There are two main cases in which you should use an apostrophe
Singular Possession
Apostrophes are used to indicate possession. The rule for indicating possession with singular nouns is, in most cases, simple: add an apostrophe plus the letter s. Let’s look at some examples.
 the dog’s hat   That man’s ear is on fire. 
Adding an apostrophe and an s indicates that the hat belongs to the dog. Using the possession rule, we can show that the ear belonging to 'that man' is on fire.
 Shaun’s cat is called Tango.   Chris’s surname is Daveson. 
The rule applies for most personal names, too. Things get a little more complex when dealing with personal names ending in s. The general rule is to add an apostrophe and an s when you would naturally pronounce the additional s if reading aloud.
 Mr Hutchins’ ear is on fire.   the dog’s hats 
If you would not pronounce the additional s, you just add an apostrophe. This rule applies to singular nouns only. There can be multiple 'hats', like in this example, but there must only be one 'dog'.
 Alice likes 'Doctor Who'’s stunning visual effects.   Alice likes the stunning visual effects used in 'Doctor Who'. 
Possession of things that are in quotation marks is a grey area. There is little in the way of official guidance. The example given is a perfectly valid way of punctuating. Sometimes it’s possible to avoid structuring in this way, like in this example, avoiding the use of the apostrophe entirely.
Plural Possession
When the noun is plural and ends in an s, the rule is to add just an apostrophe. However, for the rare nouns that are in plural form but do not end with an s, the singular possession rule applies.
 the dogs’ hat   the dogs’ hats 
The hat belonging to the dogs. As 'dogs' is plural and ends with an s, only an apostrophe is added to the end. The hats belonging to the dogs. Notice that whether the object is singular or plural, it does not change the rule.
 Lots of people’s ears are on fire.   The children’s toys are on fire. 
Even though 'people' is plural, it does not end with an s, so the singular possession rule applies. Again, though 'children' is plural, it does not end with an s.
 The Davesons’ motives are suspicious.   The Hutchinses’ surname is complicated. 
Things start to get quite complicated when it comes to plural names. Here, the writer is suspicious of the Daveson family’s motives. As their surnames are Daveson, the family is collectively referred to as the Davesons. As this is plural, just an apostrophe is added. The Hutchins family here are collectively referred to as the Hutchinses. As this is plural, just an apostrophe is added.
Joint and Separate Possessions
Here are some examples of how to deal with joint and separate possessions. If the object belongs to all individuals, the previously established rules apply to the final individual’s name only. If the object belongs to each individual separately, the previously established rules apply to each individual.
 Shaun and Chloe’s coursework.   Shaun’s and Chloe’s coursework.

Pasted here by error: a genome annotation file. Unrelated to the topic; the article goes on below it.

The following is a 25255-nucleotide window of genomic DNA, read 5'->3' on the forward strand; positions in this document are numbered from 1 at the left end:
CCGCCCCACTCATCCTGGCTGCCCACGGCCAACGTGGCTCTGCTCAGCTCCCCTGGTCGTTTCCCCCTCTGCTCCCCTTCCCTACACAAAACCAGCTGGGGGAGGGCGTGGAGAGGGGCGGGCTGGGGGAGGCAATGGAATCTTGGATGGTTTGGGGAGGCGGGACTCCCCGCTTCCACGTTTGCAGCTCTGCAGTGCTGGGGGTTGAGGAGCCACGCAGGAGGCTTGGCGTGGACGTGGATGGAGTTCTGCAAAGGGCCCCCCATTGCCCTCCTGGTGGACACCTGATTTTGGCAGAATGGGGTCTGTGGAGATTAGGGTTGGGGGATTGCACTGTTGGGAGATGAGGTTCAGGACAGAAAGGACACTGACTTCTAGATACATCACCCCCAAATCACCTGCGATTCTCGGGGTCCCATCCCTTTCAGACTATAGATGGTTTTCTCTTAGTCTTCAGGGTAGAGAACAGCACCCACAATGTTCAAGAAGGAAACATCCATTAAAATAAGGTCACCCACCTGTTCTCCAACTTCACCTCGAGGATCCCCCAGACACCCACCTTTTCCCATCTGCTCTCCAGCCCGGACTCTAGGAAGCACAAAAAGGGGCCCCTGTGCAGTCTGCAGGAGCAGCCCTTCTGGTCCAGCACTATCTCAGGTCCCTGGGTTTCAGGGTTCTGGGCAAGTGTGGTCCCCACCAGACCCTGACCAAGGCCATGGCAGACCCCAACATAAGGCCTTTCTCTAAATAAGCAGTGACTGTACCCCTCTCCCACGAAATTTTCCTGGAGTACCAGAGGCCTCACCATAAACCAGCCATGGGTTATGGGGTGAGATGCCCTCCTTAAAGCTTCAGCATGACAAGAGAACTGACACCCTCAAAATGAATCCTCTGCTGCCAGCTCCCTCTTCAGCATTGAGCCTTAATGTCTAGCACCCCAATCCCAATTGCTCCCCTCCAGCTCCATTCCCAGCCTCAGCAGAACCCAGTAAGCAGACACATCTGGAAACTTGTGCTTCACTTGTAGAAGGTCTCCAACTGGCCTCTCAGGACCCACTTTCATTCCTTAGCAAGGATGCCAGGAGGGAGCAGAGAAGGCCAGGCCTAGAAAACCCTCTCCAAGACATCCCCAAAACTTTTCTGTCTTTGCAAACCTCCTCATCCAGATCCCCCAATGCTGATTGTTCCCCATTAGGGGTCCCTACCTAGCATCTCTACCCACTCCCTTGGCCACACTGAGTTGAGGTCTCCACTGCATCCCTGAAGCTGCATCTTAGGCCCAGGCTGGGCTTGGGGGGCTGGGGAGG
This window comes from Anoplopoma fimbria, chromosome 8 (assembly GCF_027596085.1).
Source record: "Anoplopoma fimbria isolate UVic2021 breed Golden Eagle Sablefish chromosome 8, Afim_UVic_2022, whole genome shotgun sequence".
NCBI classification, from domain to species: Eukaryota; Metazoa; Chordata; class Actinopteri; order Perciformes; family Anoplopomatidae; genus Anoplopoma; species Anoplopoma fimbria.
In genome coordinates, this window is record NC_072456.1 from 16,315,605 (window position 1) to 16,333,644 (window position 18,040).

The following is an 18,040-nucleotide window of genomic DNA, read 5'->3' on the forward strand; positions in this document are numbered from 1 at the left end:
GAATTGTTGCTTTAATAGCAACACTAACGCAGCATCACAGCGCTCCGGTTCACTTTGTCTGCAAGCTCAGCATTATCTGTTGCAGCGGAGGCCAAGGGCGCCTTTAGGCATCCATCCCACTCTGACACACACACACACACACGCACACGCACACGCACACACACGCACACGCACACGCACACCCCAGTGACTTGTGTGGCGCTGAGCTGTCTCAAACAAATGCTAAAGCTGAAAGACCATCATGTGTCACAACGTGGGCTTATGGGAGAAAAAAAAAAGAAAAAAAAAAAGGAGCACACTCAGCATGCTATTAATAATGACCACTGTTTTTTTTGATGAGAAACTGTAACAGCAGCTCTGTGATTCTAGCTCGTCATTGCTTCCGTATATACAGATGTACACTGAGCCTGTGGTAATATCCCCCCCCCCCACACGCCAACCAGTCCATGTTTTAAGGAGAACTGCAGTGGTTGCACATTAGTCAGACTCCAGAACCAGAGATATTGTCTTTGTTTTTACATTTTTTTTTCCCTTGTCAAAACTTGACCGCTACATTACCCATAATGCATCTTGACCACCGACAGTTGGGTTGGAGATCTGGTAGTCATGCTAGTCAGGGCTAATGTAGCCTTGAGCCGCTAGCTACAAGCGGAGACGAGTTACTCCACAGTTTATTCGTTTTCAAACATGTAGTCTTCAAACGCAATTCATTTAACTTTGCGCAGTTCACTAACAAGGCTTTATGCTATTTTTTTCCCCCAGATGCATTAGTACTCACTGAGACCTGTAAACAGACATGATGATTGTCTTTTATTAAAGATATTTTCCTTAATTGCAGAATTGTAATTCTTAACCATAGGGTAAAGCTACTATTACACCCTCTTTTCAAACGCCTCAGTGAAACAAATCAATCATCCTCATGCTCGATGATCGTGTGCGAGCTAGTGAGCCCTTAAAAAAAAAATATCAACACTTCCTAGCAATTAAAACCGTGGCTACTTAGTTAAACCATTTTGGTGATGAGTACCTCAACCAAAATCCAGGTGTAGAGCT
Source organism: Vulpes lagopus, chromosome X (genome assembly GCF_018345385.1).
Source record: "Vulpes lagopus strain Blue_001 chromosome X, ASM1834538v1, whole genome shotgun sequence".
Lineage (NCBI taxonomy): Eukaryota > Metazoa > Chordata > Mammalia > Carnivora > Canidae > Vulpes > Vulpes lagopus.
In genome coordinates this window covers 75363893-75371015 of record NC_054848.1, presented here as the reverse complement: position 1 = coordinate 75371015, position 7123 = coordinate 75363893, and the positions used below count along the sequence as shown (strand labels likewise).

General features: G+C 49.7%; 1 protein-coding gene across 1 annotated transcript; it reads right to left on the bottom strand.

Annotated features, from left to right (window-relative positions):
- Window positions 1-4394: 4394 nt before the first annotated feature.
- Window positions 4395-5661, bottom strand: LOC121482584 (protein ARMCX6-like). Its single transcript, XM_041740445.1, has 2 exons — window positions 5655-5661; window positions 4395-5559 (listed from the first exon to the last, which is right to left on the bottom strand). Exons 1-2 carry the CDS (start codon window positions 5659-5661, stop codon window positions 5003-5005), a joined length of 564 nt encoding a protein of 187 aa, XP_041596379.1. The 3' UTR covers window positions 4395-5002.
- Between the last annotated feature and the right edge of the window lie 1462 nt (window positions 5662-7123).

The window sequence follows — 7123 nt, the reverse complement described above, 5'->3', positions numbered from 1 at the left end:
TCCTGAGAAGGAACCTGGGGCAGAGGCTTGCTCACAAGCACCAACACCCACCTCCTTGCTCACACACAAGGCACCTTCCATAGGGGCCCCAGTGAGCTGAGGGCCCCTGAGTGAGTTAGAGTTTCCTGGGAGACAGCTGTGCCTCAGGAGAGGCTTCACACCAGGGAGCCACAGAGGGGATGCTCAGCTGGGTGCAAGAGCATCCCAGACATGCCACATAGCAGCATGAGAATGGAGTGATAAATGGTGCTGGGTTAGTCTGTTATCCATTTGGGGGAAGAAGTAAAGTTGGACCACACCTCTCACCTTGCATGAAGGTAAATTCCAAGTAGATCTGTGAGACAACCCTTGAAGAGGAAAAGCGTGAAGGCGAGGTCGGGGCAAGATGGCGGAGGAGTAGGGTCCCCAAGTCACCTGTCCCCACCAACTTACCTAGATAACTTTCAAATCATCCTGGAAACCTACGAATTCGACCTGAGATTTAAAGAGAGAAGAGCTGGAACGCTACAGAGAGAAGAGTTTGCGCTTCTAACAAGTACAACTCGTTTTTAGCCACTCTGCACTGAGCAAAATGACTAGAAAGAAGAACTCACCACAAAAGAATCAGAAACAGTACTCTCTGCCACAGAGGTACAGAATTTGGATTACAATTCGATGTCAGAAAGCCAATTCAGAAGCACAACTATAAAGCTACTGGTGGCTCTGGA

This sentence implies that the coursework belongs to both Shaun and Chloe. This sentence talks about the coursework belonging to Shaun, and the coursework belonging to Chloe.
A Double Possessive
Sometimes, it’s possible to find yourself in a situation where a double possessive is needed. In general though, there is a way to reword the sentence to avoid this.
 Shaun’s cat   Shaun’s cat’s phobia 
Using previously established rules, this fragment refers to the cat belonging to Shaun. This is an example of a double possessive. This fragment refers to the phobia the cat has. The cat belongs to Shaun.
Another case in which you should use an apostrophe is to indicate the omission of part of a word or words. The apostrophe should be placed where the omitted letters would be.
 The dog’s crazy about hats.   I’m scared that my ears will burn. 
The apostrophe here is not possessive. It instead implies that something has been missed out. In this case, 'dog’s' is short for 'dog is'. This style of writing should never be used in formal situations. Here, 'I’m' is short for 'I am'.
 That’s Shaun’s cat, not Ryan’s.   The Hutchinses’ fo’c’s’le’s sailors’ ears are on fire. 
Both 'types' of apostrophe can be used in the same sentence. Here, the omission apostrophe is used in 'that’s' ('that is'), while the possessive apostrophe is used in 'Shaun’s' and 'Ryan’s'. Things can get very, very complicated if you let them. This is an example of a sentence that, though technically correct, is silly and should be avoided. (The ears of the sailors in the forecastle that belongs to the Hutchins family are on fire.)
Its and It’s
There are two types of it: it’s and its. It’s is short for it is, whereas it means belonging to it.
 Honey, it’s not feasible to keep buying hats for the dog.   Its face fell when it realised that there were no more hats. 
It is not feasible to keep buying it hats. The face belonging to it fell.
In general, never use an apostrophe to pluralise a word. In almost all cases, this is wrong. However, there are very few cases where using an apostrophe is acceptable for the sake of clarity.
 His ears became ash.   Dot the i’s and cross the t’s. 
'Ears' should not have an apostrophe because it is simply a plural, referring to more than one ear. Using an apostrophe for the plurals of single letters is acceptable.
 Find all the number 42’s.   I miss the 90’s. 
Using an apostrophe for the plurals of numbers is acceptable. Some style guides prefer that apostrophes are used when talking about groups of years. However, there is no clear consensus and so you should do whatever you feel most comfortable with.